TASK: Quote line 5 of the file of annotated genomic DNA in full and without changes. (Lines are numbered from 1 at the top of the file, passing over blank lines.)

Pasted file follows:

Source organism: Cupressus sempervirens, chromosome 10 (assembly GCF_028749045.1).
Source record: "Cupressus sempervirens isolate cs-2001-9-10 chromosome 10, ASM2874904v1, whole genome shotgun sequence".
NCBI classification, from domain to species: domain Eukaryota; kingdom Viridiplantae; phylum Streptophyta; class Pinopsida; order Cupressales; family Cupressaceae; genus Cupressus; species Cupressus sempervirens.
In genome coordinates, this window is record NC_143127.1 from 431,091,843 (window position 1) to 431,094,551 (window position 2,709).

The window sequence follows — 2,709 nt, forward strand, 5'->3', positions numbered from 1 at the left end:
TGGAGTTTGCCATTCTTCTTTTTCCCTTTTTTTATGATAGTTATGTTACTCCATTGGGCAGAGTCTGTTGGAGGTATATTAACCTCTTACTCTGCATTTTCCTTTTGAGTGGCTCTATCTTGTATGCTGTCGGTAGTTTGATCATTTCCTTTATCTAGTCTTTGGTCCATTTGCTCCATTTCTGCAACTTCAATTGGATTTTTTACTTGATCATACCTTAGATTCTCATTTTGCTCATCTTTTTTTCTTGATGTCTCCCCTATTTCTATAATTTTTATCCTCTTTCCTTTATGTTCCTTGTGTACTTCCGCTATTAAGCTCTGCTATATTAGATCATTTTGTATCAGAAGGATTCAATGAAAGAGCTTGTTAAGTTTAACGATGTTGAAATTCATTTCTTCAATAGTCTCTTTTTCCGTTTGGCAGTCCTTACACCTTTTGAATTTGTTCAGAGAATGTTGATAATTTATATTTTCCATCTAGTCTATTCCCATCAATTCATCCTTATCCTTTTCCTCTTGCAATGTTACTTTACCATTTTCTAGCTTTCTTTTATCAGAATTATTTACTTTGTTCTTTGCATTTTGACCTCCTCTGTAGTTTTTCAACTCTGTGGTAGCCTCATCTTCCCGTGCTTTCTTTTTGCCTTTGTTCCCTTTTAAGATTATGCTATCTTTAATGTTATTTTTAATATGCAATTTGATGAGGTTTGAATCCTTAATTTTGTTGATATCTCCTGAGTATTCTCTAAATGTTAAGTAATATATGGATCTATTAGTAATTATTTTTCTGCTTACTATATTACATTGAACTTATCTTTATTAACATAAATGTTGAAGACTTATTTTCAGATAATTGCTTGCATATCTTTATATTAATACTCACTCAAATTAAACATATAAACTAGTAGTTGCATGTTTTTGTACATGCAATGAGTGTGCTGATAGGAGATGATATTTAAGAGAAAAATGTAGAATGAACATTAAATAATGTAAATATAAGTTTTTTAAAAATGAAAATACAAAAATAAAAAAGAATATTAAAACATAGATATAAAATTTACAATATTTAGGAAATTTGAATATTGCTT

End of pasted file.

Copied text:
The window sequence follows — 2,709 nt, forward strand, 5'->3', positions numbered from 1 at the left end: